I know being abroad, talking about The Tragically Hip was like speaking in code. Only Canadians understood the code, and it was like a brotherhood. As much as our international friends may appreciate the music if they hear it, they can’t understand it like a Canadian does. As Canadians, even if you didn’t listen to the music you could speak the language. And thankfully that is what Gord Downie wanted, for his music to bring people together.

While helping to channel our angst, and develop our identity as the hockey loving, Tim’s drinking and rock-loving nation, the ‘Hip’ bluntly pointed out our flaws and mistakes as nation.

All nations want to cultivate a pure identity but the Tragically Hip ensured that our imperfections were also voiced and brought to light. Gord’s poetic lyrics underscored the issue of homophobia, war, indigenous issues, rape, genocide, wrongful convictions, missing persons, and racism that are so often buried deep in the construct of Canadian culture. His lyrics made us acutely aware of whom we are by constantly challenging us to be better, but at the same time celebrate our successes.

Furthermore, Gord Downie and the Tragically Hip’s last few years were dedicated to clearing a path for reconciliation between natives and non-natives. As one of Canada’s darkest parts of history, it still continues to haunt us in the present. His latest album was dedicated to creating awareness for aboriginal communities, and several funds were set up to improve the situation in the north. At his final concert, he called out to the Prime Minister and the rest of Canada as his dying wish that we would work toward reconciliation.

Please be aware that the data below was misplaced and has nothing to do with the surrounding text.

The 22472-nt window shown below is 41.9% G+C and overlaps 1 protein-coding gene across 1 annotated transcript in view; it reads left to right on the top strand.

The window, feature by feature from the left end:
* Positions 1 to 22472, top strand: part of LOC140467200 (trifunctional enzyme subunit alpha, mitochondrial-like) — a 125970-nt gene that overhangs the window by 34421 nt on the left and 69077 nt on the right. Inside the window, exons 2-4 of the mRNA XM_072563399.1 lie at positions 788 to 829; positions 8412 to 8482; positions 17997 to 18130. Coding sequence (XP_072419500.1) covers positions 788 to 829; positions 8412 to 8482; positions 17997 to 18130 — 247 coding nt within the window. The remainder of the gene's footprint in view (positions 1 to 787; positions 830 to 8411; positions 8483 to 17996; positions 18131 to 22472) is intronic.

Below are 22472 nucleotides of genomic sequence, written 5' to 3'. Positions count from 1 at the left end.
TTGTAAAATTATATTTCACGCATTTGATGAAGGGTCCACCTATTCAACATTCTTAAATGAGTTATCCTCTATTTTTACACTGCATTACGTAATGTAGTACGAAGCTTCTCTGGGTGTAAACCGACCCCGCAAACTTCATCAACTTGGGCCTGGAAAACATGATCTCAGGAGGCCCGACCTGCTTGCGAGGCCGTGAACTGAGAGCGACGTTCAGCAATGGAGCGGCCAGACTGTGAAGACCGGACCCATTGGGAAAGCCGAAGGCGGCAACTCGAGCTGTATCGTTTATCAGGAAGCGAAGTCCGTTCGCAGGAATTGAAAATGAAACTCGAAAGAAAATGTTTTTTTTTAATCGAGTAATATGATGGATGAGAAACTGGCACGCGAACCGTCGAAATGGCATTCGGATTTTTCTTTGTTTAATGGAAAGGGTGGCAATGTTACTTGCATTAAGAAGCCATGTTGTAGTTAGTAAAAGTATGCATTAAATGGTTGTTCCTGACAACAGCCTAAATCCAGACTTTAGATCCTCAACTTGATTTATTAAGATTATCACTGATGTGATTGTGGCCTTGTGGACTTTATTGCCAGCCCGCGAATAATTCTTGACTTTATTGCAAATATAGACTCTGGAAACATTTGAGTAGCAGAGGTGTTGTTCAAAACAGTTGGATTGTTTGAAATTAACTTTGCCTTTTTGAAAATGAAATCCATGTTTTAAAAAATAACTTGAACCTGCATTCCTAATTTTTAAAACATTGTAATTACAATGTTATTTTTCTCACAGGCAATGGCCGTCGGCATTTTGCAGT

Gord and the Tragically Hip helped to establish a connection between Canadians; they cultivated a culture of music that was distinctly ours. They fought for the rights of all Canadians, pointed out our flaws, and encouraged us to do and be better. They were with us through the good, the bad and the ugly, and they entertained us for over 30 years.

The band helped establish an understanding of whom we are in a world that is constantly changing. They helped construct patriotism, and a national identity that is significantly different from our parent countries, France and England, and from our sibling, the United States. They also made us aware of our best qualities and we have been confronted with our worst.

Perhaps we not only mourn the loss of our beloved icon, and beloved band, but maybe we are also mourning the loss of ourselves. Gord and the band had an incredible way of guiding and unifying our nation through music. Perhaps the grief is part in parcel with the fact that we know these things about us, and we’re on our own now to fix them.

The uniqueness of Gord and the band, the political, social and global climate and the Canadian need for a national identity and cultural leader created the perfect opportunity for a band like the Tragically Hip. Canada needed them as much, if not more than they needed us. Now we are on our own and the nation is mourning.